Can you speak with your teacher easily but you feel nervous and anxious as soon as you are in a group? Then this article is for you!

Italki’s fantastic new Group Classes give you plenty of opportunity to practice your speaking and listening skills in small groups. But, communicating in a group is a bigger challenge than speaking one-on-one with your teacher. Follow my tips below to help you communicate effectively in a group. 

1.Use the ‘raise hand’ function

All group classes are held on Zoom and the application has a very useful ‘raise hand’ function.

When you press this button, the teacher will get a notification and the other students will see that you have raised your hand. This sends a clear message - in the same way that raising your hand in a physical classroom does - that you have something to say or would like to ask or answer a question. 

2.Address people by name

"A person's name is to that person the sweetest and most important sound in any language." - Dale Carnegie

Using people's names is the quickest way to build rapport with your classmates. After teaching over 1,000 group classes on italki, I can tell you that when students address other students by name they are more likely to also be addressed by name and brought into the conversation.

If you are not sure how to pronounce the names of your classmates correctly ask the teacher - “I’m not sure how to pronounce my classmates names, can you help me please?” 

3.Reference what other students say

When it is your turn to give your answer, take some time to think about what other students have already said and before you give your opinion start by referencing theirs. 

For example, let’s imagine the following conversation between a teacher and two students:

Teacher: “What do you enjoy doing in your free time?”

Lily: “I like to watch a lot of movies and I also go to the gym almost everyday”

Mike: “When I have free time I always spend it with my family”

Now, it’s your turn…you could just answer the question, OR…you could address the students by name and reference what they said before giving your answer. For example:

You: “I also watch a lot of movies like Lily but unfortunately I do not go to the gym everyday! Unfortunately, I live far away from my family so I cannot spend time with them like Mike. I spend most of my free time hanging out with my friends and we often go hiking”

Focusing on referencing what others have said helps you to speak more and build a good atmosphere. 

4.Ask Questions

Asking questions is really important because not only is forming questions a vital part of learning a language but also it helps you to understand others better and generate things to talk about. 

For example, ask to clarify, ask for more information, ask about vocabulary, or just because you are interested. Take a look at the questions below:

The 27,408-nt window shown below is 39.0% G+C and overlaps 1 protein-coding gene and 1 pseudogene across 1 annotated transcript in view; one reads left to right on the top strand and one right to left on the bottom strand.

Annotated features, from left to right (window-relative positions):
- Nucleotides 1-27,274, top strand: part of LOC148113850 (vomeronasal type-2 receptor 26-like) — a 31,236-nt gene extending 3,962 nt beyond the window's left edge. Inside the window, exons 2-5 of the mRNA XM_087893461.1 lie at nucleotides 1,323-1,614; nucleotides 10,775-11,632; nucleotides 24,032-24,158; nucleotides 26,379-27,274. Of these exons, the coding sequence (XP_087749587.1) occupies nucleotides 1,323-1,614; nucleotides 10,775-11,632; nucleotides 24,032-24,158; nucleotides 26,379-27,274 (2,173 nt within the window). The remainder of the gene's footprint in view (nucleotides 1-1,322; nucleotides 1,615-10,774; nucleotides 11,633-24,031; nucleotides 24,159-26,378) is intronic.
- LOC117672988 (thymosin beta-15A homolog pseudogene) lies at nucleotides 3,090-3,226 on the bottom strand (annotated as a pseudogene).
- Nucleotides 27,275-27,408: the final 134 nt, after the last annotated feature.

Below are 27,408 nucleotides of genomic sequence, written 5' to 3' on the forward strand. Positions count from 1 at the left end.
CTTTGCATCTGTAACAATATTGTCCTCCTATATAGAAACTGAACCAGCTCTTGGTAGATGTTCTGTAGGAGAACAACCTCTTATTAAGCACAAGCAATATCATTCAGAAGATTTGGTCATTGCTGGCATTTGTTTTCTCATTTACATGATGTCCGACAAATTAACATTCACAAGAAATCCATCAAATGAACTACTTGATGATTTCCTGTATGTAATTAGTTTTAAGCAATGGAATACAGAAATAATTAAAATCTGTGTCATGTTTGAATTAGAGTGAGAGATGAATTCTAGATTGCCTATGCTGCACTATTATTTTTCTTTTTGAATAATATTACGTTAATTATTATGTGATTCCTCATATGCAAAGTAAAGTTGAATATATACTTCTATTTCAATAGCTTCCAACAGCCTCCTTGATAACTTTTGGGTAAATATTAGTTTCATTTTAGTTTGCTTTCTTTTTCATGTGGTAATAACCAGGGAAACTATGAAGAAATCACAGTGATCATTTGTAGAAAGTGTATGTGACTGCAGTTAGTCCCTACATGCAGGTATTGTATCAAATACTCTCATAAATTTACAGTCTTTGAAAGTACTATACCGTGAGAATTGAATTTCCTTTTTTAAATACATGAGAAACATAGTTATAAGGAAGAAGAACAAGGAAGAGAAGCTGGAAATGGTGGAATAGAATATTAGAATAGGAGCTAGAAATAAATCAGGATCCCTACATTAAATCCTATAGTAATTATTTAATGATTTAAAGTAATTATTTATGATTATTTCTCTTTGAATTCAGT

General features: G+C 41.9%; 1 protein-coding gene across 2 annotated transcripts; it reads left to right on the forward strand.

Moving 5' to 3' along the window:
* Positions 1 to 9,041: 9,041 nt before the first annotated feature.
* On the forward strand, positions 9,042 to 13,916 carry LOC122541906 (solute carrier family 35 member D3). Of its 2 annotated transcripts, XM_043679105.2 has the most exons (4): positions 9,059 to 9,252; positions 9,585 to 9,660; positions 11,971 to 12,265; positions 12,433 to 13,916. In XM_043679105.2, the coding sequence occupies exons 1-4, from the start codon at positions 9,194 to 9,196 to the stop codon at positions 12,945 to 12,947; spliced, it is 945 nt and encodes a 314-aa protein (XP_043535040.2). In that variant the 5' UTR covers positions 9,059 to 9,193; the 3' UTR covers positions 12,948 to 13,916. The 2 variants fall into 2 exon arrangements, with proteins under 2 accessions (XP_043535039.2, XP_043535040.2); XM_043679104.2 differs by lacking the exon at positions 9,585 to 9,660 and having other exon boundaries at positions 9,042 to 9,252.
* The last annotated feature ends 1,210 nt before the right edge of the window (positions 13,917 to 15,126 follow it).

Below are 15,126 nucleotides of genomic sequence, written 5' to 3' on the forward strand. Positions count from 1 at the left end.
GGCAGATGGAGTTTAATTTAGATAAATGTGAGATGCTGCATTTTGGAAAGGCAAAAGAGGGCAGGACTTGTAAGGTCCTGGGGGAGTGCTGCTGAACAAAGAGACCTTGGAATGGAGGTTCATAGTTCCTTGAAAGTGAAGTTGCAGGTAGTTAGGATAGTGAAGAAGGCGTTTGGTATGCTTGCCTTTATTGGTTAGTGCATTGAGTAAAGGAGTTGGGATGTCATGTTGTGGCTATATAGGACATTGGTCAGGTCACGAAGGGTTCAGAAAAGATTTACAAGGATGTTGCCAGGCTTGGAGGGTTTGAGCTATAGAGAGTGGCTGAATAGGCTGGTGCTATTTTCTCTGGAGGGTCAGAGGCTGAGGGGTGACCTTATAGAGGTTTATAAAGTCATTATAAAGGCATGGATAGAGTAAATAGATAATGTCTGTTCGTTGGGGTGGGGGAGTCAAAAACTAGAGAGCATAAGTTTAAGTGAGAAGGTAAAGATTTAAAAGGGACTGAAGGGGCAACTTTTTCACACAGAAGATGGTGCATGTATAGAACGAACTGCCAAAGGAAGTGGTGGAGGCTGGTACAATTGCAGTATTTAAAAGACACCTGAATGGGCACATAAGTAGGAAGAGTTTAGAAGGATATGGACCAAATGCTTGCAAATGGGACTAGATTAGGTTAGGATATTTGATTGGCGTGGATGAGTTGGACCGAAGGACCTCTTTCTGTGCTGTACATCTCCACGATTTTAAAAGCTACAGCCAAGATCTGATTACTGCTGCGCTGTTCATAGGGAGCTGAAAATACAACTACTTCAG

-Mike: “I think that social media is detrimental to society”


  • “Mike, do you mean that social media has made the world worse?” (to clarify)
  • “Mike, in what ways is social media bad?” (to ask for more information)
  • “Mike, can I ask what does ‘detrimental’ mean?” (to ask about vocabulary)
  • “Mike, I agree with you but I want to know if you use social media?” (to ask out of interest) 

5.Comment on what others say

The great thing about group lessons is that you don’t always have to come up with new ideas, you can use the things others say if you cannot think about your own answer.

Let’s imagine the following situation:

Teacher: “Do you think social media is a good thing?”

Mike: “No, I think social media is bad because people can become addicted to it and waste a lot of time” 

Now, you can do a couple of things here. You can agree or disagree, you can ask a question, you can add more information or you could repeat the point in your own words.

You could say:

  • “I agree with Mike, we do spend a lot of time on social media when we should spend more time with our friends and family”
  • “I am not sure that I agree with Mike, Yes what he said is true but I think that social media is also very good because…”
  • “Not only are people addicted but we also compare ourselves to others which I think is a bad thing”

In Conclusion:

It is important to remember that you do not have to wait to be asked a question. Group lessons allow you to practice speaking naturally in a group, simulating a real life situation. Your teacher, and the other students, will welcome any contribution from you. So…if you have something to say, speak up!

Finally, I understand that it is easy to feel shy or nervous but a group class is the best place to overcome these fears! So, what are you waiting for? Join a group class today!!

I offer a range of group lessons on italki but I know that there are several other teachers offering some great lessons, so I’m sure you can find something that will interest you 🙂